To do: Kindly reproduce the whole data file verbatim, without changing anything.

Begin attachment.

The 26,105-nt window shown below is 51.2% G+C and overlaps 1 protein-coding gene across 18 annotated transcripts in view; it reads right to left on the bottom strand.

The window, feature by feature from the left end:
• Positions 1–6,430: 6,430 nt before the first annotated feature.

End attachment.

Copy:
The 26,105-nt window shown below is 51.2% G+C and overlaps 1 protein-coding gene across 18 annotated transcripts in view; it reads right to left on the bottom strand.

The window, feature by feature from the left end:
• Positions 1–6,430: 6,430 nt before the first annotated feature.